Tibet will reopen for domestic tourists, including those from Hong Kong and Taiwan on May 1, the Guangzhou-based newspaper Nanfang Daily reported on Friday.
The paper learned from several local travel agencies that they were now allowed to arrange tours again.
When Tibet will reopen to overseas tourists is still uncertain.
The report also reminds individual domestic travelers that they must be able to show their ID cards when purchasing tickets. Group tourists must also bring a copy of their ID card when buying group tickets.
This real name registration rule will help the local government to crack down on ticket scalpers and manage the tourism market more effectively, says the report.
And on Thursday, Tibet received its first domestic tour group since the March 14 unrest on Thursday evening, another sign the region was returning to normal.
The 15-member tour group from the eastern city of Hangzhou, Zhejiang Province, arrived at the Lhasa Railway Station at about 9:50 p.m.. Each was presented with a hada -- a long white silk scarf used as a greeting gift in Tibet -- by staff from the travel agency.
But they were soon put on a bus headed for a downtown hotel, declining to answer questions raised by reporters.
The tour group, including three women and 12 men, was arranged by the Tibet Century International Travel Service. They came by train from Xining, the capital of Qinghai Province, which borders Tibet.
"The group was originally scheduled to come here before March 14, but was delayed due to the unrest," a tour guide surnamed Zhang told Xinhua.
"We were notified by the regional tourism bureau a few days ago that we could re-arrange the tour group."
He said the tour group would visit the Potala Palace and Norbu Lingka Palace in Lhasa on Friday, and the Yamdroktso Lake on Saturday morning, one of three holy lakes located about 100 kilometers southwest of the Tibetan capital.
"They will leave Tibet on Saturday afternoon," said Zhang, without providing further details.
"Tourists needn't worry about their trip in Tibet, and we can ensure good services for them, such as catering, hotel and transport," said Zhanor, deputy director of the Tibet Autonomous Regional Tourism Bureau.
"Tibet will keep its image as a safe, healthy and civilized tourist destination," he said.
Zhanor revealed that another three tour groups comprising 34 domestic tourists arranged by travel agencies will visit Tibet on Friday, Saturday and this coming Tuesday.
But he did not say when Tibet will reopen to overseas tourists.
With the resumption of businesses and classes, Lhasa was recovering from the riot believed to have been organized, premeditated and masterminded by the Dalai clique.
The unrest, involving violent crimes against people and property, led to the deaths of at least 18 civilians and one policeman.
It also left 382 civilians and 241 police officers injured, businesses looted, and residences, shops and vehicles torched.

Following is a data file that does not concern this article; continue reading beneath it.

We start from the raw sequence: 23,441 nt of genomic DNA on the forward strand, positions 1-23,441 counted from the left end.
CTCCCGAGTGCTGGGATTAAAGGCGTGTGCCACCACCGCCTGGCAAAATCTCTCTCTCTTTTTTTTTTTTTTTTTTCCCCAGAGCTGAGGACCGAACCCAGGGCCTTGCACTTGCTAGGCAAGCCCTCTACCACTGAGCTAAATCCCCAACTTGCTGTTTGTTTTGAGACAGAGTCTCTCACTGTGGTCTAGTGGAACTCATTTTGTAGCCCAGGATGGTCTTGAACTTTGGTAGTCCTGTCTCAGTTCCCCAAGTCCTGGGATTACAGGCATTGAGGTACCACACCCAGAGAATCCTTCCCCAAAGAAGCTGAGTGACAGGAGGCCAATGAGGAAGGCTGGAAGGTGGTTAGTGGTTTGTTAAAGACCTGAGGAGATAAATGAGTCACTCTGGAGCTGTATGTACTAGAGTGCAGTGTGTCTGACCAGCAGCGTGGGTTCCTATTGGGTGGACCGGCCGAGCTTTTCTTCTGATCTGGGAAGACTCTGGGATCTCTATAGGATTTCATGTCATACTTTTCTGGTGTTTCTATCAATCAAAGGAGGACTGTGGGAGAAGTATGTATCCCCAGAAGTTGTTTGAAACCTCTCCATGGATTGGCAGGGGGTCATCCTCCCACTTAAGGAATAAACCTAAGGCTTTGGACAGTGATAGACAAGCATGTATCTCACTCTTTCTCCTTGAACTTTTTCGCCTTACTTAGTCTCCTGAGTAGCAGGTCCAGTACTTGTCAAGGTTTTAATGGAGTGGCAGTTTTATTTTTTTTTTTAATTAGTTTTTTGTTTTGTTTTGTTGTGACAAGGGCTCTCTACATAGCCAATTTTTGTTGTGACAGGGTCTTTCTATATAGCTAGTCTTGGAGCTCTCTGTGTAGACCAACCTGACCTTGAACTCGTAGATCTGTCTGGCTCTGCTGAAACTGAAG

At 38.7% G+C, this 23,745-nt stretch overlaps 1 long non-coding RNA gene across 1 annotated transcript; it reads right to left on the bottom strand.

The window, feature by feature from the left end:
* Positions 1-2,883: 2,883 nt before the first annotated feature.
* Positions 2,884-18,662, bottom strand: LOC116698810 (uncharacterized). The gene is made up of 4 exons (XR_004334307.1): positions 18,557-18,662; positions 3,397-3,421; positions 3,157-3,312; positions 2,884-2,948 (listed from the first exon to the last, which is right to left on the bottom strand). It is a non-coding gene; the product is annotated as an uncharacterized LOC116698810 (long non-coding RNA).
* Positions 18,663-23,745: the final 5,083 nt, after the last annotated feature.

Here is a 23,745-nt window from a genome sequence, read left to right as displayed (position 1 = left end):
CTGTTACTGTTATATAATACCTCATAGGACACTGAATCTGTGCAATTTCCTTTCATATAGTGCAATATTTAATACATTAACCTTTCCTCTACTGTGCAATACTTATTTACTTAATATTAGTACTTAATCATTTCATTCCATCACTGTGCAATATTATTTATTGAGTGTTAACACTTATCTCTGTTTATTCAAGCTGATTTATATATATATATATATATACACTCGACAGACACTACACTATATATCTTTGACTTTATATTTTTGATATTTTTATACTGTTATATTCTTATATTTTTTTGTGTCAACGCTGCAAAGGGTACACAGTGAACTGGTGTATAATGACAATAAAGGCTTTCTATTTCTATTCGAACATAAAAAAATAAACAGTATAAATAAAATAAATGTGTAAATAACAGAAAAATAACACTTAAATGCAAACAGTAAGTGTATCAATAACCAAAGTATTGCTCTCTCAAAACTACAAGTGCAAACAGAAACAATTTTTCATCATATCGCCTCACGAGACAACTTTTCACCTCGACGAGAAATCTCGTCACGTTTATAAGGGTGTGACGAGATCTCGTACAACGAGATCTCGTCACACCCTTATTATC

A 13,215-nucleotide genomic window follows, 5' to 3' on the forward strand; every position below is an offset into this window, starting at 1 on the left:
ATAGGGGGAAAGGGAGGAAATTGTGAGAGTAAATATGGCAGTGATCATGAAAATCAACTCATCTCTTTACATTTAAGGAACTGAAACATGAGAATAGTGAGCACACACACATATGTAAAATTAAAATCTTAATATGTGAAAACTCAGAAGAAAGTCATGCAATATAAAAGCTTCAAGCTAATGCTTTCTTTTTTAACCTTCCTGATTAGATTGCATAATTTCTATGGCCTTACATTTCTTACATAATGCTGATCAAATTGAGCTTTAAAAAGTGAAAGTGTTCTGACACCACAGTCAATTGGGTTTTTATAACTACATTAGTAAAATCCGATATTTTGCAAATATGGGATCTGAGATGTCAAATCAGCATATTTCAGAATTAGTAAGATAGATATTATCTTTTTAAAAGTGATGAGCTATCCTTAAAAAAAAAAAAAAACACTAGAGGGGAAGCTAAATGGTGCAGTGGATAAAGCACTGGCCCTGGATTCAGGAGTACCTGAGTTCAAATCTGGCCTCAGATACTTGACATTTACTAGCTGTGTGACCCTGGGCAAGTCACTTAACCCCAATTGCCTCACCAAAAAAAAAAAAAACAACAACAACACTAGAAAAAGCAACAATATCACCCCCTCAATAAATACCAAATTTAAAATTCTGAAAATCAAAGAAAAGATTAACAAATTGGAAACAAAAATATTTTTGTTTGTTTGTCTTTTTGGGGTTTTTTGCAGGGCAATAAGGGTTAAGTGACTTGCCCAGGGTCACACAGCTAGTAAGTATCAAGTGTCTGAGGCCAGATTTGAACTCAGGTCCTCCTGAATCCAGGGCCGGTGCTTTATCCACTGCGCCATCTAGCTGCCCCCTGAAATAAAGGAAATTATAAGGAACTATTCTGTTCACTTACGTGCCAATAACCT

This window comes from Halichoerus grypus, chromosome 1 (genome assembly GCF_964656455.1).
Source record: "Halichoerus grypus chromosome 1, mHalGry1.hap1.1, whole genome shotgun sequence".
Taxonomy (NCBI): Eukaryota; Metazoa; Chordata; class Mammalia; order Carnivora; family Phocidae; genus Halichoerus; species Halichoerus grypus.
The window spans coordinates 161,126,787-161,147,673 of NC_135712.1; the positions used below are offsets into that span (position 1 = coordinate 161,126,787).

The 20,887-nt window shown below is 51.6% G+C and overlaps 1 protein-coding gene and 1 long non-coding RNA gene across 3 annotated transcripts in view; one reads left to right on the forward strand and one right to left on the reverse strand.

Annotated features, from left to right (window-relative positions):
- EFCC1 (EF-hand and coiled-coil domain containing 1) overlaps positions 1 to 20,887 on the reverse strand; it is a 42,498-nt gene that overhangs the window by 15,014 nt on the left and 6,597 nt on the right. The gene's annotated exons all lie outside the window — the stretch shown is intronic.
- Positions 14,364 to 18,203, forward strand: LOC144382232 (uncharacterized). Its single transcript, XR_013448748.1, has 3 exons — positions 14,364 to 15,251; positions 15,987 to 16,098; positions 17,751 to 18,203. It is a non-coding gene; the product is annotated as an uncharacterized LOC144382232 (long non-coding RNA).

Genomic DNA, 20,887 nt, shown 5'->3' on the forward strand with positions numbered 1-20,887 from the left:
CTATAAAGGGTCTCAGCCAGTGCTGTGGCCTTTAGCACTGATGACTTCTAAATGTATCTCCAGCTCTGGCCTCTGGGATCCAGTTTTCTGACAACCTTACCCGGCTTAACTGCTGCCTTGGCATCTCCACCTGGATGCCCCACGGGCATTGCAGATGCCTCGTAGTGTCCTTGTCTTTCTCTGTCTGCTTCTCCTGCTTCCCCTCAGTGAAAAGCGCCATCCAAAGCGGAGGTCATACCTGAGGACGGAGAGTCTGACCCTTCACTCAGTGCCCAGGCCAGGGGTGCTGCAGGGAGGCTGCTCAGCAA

The regional government stopped issuing tourist permits to overseas travelers and the tourism authorities suggested travel agencies postpone organizing tour groups in the wake of the riot. It cited safety concerns and the reconstruction of tourism facilities around scenic spots damaged in the unrest.
Independent domestic travelers have not been prohibited from entering the region.
The remote southwestern Chinese region has seen a tourism boom in the past few years, especially since the opening of the Qinghai-Tibet railway on July 1, 2006, which has linked Tibet with the rest of China for the first time by train.
Tibet received 4 million tourists from both home and abroad in 2007, up 60 percent from 2006. The tourism revenue reached 4.8 billion yuan (687million U.S. dollars), accounting for more than 14 percent of the region's gross domestic product.
In the first two months of the year, the tourism business grew robustly in the region, greeting 110,000 tourists, including 6,000 from overseas, up 60 percent year on year.
The March figure is not available for now, but March is usually not the tourism peak season for Tibet.
As signs of recovery from the riot, Tibet's architectural icon, the Potala Palace, re-opened to tourists on March 26, and religious activities were returning to order in Lhasa's monasteries.
Tubdain Cewang, vice chairman of the Standing Committee of the Tibet Autonomous Regional People's Congress, said the monasteries would re-open to tourists in the near future.
Qiangba Puncog, chairman of the regional government, told a meeting on Tuesday that local authorities must increase policy and financial support for the tourism industry and make greater efforts to promote Tibetan tourism in the country.
"As a next step, we must attract more people elsewhere in the country to come here for travel," he said.